Fig. 4

CONTRADIS conc. profile for half cell test

5.3 Results from Batch Test

Batch test results were utilised to obtain both linear and nonlinear sorption isotherms. Figures 5 and 6 show that the linear sorption isotherm does not fit the experimental data as accurately as nonlinear Freundlich model does. This is because of the fact that at higher concentration, the sorption isotherms are highly nonlinear. However for simplicity of solving the governing differential equation (1), the sorption isotherm is considered linear. Because of this assumption, we can see that in Figs. 3 and 4 experimental data and the theoretical data could not be as well-fitted as is expected. The equations describing the process to determine the retardation factor from linear and Freundlich model can be found elsewhere (Shackelford et al. 1989, 1991). The retardation factor from the linear model obtained experimentally is 4.8, and the retardation factor obtained from the linearized Freundlich model is 6.1.
Fig. 5

Linear isotherm model

Fig. 6

Freudlich isotherm model

6 Summary and Conclusions

Measured salt concentration profiles with time and length of the soil plugs were obtained for two different laboratory techniques viz. through-diffusion and half cell technique, respectively. A new software package named CONTRADIS was developed which utilizes the analytical solutions of the governing differential equation, for both these techniques to determine the model parameters by inverse analysis using optimization algorithm. In order to validate one of the model parameters namely retardation factor, laboratory batch equilibrium test was conducted. The test results show that the model parameters obtained by through-diffusion technique were more reliable as the retardation factor obtained experimentally nearly matched the theoretically obtained value. The results of the half cell technique might not be considered as realistic owing to experimental error like improper contact between the half cells. However, more tests need to be conducted on various contaminating species using both these techniques to understand the reliability of the model parameters which would be useful in the design of landfill liners.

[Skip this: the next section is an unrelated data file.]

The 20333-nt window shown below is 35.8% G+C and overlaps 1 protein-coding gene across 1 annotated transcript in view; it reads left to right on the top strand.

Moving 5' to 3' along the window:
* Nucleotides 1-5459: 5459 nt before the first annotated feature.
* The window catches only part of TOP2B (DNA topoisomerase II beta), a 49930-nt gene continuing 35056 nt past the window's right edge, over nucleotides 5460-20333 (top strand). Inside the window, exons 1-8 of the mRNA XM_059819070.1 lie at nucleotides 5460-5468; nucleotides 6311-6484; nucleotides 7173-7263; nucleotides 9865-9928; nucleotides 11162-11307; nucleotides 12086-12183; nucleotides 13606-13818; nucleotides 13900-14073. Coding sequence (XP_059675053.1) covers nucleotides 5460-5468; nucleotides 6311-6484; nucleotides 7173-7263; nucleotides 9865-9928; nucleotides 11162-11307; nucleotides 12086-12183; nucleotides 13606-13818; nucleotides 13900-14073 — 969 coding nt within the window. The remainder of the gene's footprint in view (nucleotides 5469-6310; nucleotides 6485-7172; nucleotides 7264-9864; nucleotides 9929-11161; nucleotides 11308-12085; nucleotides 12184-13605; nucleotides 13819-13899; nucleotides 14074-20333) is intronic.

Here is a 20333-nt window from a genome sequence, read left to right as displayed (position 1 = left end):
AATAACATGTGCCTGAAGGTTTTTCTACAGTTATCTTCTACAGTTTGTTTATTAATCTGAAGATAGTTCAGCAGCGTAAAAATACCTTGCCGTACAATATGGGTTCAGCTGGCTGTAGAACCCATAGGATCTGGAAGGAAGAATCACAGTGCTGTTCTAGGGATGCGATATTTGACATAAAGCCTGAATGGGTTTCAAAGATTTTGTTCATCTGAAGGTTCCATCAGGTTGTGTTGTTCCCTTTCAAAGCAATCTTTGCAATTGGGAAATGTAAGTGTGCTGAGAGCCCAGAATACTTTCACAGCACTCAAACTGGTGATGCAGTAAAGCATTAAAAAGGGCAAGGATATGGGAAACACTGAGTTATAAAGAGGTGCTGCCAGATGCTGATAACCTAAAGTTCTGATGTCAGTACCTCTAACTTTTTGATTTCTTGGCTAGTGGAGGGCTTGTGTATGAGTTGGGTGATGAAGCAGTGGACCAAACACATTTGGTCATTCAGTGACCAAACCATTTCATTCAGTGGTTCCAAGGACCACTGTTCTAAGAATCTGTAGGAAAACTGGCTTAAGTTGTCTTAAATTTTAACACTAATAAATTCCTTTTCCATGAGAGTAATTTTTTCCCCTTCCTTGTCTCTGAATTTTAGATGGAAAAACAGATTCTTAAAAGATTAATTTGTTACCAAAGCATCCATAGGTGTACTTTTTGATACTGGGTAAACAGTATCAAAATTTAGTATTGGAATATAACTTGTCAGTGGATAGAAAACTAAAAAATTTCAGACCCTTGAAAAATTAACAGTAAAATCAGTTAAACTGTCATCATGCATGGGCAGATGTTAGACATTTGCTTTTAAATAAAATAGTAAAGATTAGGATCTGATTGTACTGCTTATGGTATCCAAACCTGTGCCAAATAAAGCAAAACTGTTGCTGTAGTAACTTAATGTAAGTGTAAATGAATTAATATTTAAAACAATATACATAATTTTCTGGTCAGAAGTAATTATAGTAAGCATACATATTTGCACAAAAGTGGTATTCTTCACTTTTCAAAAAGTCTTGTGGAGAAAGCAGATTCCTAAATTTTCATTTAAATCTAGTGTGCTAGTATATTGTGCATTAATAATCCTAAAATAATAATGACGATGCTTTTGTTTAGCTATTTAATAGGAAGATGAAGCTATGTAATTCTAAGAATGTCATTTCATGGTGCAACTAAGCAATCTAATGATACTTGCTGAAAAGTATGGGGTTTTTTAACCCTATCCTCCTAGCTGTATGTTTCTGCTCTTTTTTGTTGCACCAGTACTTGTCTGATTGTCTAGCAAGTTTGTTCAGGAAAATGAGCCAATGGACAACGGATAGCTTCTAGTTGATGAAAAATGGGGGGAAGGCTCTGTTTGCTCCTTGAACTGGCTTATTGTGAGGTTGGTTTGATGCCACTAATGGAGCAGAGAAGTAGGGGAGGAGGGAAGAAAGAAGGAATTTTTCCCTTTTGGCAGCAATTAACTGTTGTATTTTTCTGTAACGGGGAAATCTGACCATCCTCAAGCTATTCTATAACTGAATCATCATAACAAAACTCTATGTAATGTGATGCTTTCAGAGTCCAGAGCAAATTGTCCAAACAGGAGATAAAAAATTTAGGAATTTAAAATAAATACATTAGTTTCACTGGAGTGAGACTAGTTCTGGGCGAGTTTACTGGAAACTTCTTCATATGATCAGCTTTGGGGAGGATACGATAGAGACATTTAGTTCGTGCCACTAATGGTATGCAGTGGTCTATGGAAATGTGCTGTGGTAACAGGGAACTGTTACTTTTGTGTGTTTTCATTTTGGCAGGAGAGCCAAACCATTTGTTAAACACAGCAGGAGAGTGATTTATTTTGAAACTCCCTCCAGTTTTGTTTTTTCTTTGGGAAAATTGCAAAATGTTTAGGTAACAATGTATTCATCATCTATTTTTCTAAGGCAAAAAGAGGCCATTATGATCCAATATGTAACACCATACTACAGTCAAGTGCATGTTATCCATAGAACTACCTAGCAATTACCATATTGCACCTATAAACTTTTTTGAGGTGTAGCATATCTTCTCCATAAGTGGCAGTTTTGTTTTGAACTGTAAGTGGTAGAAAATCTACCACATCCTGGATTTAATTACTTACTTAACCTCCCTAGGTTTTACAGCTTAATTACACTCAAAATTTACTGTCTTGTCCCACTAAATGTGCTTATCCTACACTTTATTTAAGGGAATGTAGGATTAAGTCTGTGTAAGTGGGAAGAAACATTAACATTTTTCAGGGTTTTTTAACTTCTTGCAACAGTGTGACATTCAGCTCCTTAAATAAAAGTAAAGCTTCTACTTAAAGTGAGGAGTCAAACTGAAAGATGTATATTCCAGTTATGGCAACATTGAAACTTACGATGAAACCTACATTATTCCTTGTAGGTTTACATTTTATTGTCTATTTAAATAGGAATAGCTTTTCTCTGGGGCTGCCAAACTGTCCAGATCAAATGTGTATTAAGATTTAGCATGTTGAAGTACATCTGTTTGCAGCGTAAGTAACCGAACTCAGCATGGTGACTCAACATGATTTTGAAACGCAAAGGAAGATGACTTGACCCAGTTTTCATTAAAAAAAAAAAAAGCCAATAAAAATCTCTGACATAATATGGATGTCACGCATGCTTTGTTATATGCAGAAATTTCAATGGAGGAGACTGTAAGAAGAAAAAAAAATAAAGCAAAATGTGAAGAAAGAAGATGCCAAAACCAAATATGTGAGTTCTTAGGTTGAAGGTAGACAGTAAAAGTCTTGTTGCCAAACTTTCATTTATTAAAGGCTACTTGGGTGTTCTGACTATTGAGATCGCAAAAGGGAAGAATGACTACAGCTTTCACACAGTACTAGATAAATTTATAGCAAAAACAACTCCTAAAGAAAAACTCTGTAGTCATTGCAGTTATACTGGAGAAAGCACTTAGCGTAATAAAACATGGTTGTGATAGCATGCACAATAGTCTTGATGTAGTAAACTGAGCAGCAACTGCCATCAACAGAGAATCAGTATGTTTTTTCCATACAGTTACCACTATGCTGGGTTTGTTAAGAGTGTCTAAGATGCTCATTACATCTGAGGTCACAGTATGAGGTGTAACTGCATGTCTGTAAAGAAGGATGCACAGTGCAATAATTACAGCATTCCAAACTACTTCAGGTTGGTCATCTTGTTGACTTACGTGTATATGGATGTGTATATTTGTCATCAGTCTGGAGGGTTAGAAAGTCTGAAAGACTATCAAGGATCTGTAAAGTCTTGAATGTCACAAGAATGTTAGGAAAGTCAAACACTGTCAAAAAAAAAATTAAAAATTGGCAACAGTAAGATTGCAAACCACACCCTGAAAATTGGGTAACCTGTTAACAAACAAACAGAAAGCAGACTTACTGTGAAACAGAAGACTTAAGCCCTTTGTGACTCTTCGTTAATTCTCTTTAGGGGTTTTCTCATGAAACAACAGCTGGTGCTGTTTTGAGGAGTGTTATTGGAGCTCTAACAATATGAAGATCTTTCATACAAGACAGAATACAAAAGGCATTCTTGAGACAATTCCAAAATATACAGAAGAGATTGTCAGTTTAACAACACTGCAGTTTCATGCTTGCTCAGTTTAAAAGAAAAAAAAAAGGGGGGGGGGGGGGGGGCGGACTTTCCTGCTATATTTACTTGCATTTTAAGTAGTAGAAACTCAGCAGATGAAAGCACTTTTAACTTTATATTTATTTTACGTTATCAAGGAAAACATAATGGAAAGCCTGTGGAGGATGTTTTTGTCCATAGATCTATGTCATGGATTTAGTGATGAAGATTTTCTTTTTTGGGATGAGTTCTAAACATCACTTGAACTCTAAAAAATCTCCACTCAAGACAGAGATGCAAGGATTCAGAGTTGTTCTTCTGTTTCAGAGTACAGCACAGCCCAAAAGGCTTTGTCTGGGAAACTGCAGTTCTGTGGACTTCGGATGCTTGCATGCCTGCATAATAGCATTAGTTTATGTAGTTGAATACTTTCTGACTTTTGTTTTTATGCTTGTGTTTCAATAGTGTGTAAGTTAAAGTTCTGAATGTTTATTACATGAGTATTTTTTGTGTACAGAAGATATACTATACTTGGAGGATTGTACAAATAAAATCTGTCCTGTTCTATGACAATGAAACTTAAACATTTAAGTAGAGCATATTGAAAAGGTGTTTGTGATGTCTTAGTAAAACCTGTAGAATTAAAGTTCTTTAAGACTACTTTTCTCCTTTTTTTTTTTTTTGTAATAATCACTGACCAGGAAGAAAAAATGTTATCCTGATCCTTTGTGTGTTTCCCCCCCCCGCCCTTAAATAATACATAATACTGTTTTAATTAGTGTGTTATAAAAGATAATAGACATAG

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Copyright information

© Springer Nature Singapore Pte Ltd. 2019

Authors and Affiliations

  1. 1.Department of Civil EngineeringIIT GuwahatiGuwahatiIndia